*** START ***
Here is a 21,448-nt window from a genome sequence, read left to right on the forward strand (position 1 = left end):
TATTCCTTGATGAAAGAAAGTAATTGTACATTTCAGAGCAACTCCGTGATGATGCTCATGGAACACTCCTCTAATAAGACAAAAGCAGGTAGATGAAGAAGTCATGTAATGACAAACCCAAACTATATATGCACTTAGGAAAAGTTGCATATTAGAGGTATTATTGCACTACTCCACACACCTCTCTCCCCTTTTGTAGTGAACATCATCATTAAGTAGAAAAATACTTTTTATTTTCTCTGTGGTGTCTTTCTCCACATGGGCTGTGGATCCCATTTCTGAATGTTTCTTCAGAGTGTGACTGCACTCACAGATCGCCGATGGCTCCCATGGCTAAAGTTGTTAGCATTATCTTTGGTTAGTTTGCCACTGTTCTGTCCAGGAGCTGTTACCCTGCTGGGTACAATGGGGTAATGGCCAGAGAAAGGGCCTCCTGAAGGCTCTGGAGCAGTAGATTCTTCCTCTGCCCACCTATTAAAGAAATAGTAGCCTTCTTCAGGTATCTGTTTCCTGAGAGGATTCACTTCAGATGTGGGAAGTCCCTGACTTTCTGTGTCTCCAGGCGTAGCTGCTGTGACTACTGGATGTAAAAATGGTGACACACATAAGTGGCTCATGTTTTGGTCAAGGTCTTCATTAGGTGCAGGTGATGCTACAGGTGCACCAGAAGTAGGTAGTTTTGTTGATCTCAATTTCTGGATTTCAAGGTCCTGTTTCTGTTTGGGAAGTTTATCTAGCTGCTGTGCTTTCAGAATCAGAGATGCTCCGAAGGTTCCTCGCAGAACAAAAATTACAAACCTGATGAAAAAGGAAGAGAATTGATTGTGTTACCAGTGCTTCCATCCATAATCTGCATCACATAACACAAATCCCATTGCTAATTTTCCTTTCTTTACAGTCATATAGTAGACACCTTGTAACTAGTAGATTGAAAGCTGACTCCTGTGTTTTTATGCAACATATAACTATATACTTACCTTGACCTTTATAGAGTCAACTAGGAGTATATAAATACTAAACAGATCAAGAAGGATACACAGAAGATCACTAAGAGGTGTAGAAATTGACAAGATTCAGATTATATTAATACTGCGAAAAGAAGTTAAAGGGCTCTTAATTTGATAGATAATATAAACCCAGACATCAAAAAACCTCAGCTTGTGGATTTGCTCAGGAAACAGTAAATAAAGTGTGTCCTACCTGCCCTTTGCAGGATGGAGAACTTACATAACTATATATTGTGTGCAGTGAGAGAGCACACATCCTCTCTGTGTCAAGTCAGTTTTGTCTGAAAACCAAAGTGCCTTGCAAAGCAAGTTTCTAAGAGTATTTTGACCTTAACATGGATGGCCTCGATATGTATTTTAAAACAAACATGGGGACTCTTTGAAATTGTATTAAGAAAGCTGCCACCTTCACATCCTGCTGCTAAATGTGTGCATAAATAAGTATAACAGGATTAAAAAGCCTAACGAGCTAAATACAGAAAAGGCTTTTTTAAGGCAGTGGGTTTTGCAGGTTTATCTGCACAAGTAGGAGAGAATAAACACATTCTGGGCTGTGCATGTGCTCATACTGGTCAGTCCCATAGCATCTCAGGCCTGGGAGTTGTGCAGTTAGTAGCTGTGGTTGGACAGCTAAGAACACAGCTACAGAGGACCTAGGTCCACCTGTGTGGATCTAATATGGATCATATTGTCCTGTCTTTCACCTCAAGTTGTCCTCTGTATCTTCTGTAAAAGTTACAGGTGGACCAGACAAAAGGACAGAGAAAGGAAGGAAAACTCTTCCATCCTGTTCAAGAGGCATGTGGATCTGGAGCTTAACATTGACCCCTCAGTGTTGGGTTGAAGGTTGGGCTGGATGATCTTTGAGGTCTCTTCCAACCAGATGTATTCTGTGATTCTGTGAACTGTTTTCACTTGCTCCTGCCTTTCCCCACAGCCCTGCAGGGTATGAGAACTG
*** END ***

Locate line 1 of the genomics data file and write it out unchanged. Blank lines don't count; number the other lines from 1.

Here is a 21,448-nt window from a genome sequence, read left to right on the forward strand (position 1 = left end):